CLA News / New Year’s Message from the President of the CLA, Mr Brian Speers


We might be tempted to write off 2020. So much changed during that year. However, there were some positive aspects to operating under restrictions.  The legal profession, throughout the Commonwealth, discovered new ways of working. By using video calls I was able to meet many more colleagues than before and in jurisdictions which have not previously been connected to the CLA. Not only was there the opportunity to meet colleagues but to assist them and to learn from them. There were a number of matters of common concern.

Colleagues expressed a consensus of concern about the use of emergency powers and how these should be time limited and relevant only to an emergency situation. Indeed, the CLA issued a statement to this effect.

There was also uniformity of concern about access to justice, the operation of the Courts and the need to ensure that the rights of litigants and those accused were properly protected, whatever are the circumstances.

Many countries started off poorly prepared to ensure courts and the system of justice continued to function.  However, they have caught up and colleagues throughout Commonwealth jurisdictions agreed that some of the changes for court procedures will be permanent.  Case management hearings will surely continue to be conducted online and when we have learned to file documents in Court by e-filing will we ever revert to handing in paper copies?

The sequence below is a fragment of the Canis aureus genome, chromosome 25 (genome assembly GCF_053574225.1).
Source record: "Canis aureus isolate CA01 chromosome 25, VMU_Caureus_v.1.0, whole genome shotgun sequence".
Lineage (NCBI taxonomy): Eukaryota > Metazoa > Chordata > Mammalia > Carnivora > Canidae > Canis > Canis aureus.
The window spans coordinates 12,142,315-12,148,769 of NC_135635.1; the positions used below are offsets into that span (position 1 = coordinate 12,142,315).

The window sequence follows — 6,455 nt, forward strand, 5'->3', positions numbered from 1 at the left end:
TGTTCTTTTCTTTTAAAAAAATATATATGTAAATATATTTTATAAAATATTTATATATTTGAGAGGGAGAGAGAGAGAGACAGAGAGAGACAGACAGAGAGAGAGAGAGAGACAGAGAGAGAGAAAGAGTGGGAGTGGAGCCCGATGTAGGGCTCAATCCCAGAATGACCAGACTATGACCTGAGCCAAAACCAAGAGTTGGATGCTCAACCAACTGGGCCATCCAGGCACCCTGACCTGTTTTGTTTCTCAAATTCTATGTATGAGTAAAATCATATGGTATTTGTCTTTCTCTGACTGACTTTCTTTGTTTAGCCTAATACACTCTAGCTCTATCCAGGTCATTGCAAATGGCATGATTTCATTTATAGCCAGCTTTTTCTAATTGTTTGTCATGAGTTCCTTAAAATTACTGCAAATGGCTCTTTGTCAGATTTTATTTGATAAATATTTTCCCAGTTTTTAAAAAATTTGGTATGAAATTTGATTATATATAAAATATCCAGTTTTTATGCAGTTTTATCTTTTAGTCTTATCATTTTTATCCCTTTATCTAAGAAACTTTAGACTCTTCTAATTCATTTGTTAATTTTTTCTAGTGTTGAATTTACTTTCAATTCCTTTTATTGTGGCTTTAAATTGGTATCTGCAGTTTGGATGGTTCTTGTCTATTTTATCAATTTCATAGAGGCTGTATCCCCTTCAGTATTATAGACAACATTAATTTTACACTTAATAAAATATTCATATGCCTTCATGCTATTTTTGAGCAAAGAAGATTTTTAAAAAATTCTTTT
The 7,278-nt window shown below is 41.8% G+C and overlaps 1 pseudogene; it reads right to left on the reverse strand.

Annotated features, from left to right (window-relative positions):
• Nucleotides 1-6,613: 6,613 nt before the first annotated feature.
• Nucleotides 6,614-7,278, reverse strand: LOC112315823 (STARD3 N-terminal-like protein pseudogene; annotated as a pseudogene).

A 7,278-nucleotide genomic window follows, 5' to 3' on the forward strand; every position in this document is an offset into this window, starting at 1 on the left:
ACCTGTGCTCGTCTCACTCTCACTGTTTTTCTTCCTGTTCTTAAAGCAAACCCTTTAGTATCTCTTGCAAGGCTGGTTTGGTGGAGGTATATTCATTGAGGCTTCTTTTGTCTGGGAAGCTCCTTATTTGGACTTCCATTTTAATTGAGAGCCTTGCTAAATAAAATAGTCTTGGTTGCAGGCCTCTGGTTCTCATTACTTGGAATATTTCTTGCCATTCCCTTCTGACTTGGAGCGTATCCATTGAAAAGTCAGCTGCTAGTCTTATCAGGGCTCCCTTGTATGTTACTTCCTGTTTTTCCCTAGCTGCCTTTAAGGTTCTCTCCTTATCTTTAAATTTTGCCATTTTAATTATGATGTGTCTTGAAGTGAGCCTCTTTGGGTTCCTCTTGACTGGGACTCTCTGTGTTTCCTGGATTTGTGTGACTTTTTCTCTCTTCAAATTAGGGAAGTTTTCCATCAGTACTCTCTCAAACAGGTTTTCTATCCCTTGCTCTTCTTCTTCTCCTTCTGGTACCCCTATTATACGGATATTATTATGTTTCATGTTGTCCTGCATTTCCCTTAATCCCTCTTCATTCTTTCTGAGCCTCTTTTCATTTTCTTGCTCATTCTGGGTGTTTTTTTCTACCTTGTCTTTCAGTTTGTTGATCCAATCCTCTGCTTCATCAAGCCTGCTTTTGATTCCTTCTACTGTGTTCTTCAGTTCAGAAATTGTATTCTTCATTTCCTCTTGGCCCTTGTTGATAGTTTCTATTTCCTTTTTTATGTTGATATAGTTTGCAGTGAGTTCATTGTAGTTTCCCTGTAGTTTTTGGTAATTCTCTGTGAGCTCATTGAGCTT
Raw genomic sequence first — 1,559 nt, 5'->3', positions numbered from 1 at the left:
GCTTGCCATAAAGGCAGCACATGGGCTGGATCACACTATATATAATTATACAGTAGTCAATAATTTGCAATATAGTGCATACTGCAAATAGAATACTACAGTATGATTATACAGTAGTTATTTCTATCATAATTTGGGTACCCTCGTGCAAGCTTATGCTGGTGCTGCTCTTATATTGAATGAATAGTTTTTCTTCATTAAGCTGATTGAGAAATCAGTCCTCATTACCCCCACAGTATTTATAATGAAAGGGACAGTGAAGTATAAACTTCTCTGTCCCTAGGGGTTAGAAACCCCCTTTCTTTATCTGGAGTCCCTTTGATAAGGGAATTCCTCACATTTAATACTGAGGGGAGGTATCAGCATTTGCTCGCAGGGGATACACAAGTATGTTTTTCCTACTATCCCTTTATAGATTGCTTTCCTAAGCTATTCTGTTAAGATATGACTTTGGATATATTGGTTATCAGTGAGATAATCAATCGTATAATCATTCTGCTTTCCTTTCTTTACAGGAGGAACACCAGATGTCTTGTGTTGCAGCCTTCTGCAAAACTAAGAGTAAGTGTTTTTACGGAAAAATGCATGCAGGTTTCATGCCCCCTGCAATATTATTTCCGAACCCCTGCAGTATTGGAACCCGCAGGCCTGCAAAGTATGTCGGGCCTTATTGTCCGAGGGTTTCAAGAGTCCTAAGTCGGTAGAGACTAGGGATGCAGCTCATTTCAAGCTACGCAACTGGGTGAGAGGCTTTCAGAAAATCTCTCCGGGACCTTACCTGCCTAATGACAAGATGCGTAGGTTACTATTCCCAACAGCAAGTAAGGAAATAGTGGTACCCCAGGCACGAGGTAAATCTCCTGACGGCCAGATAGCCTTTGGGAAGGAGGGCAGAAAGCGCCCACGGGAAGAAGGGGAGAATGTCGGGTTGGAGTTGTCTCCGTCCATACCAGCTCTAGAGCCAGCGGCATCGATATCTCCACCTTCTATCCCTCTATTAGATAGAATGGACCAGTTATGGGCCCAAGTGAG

The CLA was active in addressing concerns about the constitutional reforms proposed in Sri Lanka, about legal profession regulatory impact in Eswatini, about freedom of expression in Zimbabwe and concerning the UK’s Internal Markets Bill which might have placed the UK government in breach of its international obligations.

The Vice Chairs organised events within the hubs and in particular it was gratifying to see the growth and development of hub activity in Africa and in Australasia. It was gratifying too to see the rapid evolution of the Commonwealth Young Lawyers Association which have organised themselves, recruited committee members and devised a programme of activity.

These are all positive developments however it is hard to ignore the impact of the pandemic on many colleagues.  Many have been unable to practice normally, or at all, through having no adequate internet connectivity.  The CLA has raised concern that IT poverty could impact on access to justice.

Many of these issues will be considered at the conference in Nassau, Bahamas from 4th – 9th September. The Executive Committee has kept this under very close scrutiny and at the time of writing it is still intended to proceed with all the preparations for an in-person conference. The Papers Committee, under the indefatigable Mark Woods ably supported by other members, but especially Kathleen Keating, has come up with a programme and descriptors of session topics and organised them into a coherent set of streams.  These all reflect the theme of the Conference “Sustainable Justice and the future role of lawyers”.